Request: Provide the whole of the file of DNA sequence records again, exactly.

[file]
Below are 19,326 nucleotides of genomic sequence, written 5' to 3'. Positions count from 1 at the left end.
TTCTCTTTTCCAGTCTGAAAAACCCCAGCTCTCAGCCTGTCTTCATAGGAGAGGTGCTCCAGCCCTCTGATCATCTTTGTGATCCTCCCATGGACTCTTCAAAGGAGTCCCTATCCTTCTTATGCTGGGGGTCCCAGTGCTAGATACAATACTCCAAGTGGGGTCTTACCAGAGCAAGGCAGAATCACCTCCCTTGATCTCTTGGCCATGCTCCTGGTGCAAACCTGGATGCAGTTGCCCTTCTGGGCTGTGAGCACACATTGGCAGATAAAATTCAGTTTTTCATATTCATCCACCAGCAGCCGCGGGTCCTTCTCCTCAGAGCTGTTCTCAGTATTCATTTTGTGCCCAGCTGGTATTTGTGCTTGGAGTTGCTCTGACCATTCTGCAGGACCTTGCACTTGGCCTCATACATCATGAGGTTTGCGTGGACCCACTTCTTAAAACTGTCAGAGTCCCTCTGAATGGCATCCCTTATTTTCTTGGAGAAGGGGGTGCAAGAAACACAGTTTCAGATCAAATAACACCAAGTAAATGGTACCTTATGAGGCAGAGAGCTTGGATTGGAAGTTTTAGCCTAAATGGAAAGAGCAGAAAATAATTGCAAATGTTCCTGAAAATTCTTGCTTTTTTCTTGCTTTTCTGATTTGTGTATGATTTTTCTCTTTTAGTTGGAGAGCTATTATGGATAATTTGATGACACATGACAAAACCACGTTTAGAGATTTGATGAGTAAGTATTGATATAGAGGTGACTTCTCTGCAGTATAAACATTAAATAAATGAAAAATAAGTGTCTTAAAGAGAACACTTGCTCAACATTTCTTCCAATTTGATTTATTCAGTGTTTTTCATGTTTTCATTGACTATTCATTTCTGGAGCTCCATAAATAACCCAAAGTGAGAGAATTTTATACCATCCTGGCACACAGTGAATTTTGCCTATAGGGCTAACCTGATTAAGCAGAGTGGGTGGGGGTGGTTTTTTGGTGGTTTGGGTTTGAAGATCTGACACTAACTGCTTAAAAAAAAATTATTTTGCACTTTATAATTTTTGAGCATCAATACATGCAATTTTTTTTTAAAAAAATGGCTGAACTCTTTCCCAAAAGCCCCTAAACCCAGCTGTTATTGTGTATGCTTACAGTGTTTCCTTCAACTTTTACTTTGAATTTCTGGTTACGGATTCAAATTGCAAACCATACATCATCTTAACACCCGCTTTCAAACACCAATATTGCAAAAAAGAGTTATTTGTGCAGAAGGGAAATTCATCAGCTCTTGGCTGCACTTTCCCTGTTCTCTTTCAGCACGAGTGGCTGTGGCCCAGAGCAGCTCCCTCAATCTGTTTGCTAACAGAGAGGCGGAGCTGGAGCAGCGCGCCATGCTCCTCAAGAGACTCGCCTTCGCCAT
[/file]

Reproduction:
Below are 19,326 nucleotides of genomic sequence, written 5' to 3'. Positions count from 1 at the left end.
TTCTCTTTTCCAGTCTGAAAAACCCCAGCTCTCAGCCTGTCTTCATAGGAGAGGTGCTCCAGCCCTCTGATCATCTTTGTGATCCTCCCATGGACTCTTCAAAGGAGTCCCTATCCTTCTTATGCTGGGGGTCCCAGTGCTAGATACAATACTCCAAGTGGGGTCTTACCAGAGCAAGGCAGAATCACCTCCCTTGATCTCTTGGCCATGCTCCTGGTGCAAACCTGGATGCAGTTGCCCTTCTGGGCTGTGAGCACACATTGGCAGATAAAATTCAGTTTTTCATATTCATCCACCAGCAGCCGCGGGTCCTTCTCCTCAGAGCTGTTCTCAGTATTCATTTTGTGCCCAGCTGGTATTTGTGCTTGGAGTTGCTCTGACCATTCTGCAGGACCTTGCACTTGGCCTCATACATCATGAGGTTTGCGTGGACCCACTTCTTAAAACTGTCAGAGTCCCTCTGAATGGCATCCCTTATTTTCTTGGAGAAGGGGGTGCAAGAAACACAGTTTCAGATCAAATAACACCAAGTAAATGGTACCTTATGAGGCAGAGAGCTTGGATTGGAAGTTTTAGCCTAAATGGAAAGAGCAGAAAATAATTGCAAATGTTCCTGAAAATTCTTGCTTTTTTCTTGCTTTTCTGATTTGTGTATGATTTTTCTCTTTTAGTTGGAGAGCTATTATGGATAATTTGATGACACATGACAAAACCACGTTTAGAGATTTGATGAGTAAGTATTGATATAGAGGTGACTTCTCTGCAGTATAAACATTAAATAAATGAAAAATAAGTGTCTTAAAGAGAACACTTGCTCAACATTTCTTCCAATTTGATTTATTCAGTGTTTTTCATGTTTTCATTGACTATTCATTTCTGGAGCTCCATAAATAACCCAAAGTGAGAGAATTTTATACCATCCTGGCACACAGTGAATTTTGCCTATAGGGCTAACCTGATTAAGCAGAGTGGGTGGGGGTGGTTTTTTGGTGGTTTGGGTTTGAAGATCTGACACTAACTGCTTAAAAAAAAATTATTTTGCACTTTATAATTTTTGAGCATCAATACATGCAATTTTTTTTTAAAAAAATGGCTGAACTCTTTCCCAAAAGCCCCTAAACCCAGCTGTTATTGTGTATGCTTACAGTGTTTCCTTCAACTTTTACTTTGAATTTCTGGTTACGGATTCAAATTGCAAACCATACATCATCTTAACACCCGCTTTCAAACACCAATATTGCAAAAAAGAGTTATTTGTGCAGAAGGGAAATTCATCAGCTCTTGGCTGCACTTTCCCTGTTCTCTTTCAGCACGAGTGGCTGTGGCCCAGAGCAGCTCCCTCAATCTGTTTGCTAACAGAGAGGCGGAGCTGGAGCAGCGCGCCATGCTCCTCAAGAGACTCGCCTTCGCCAT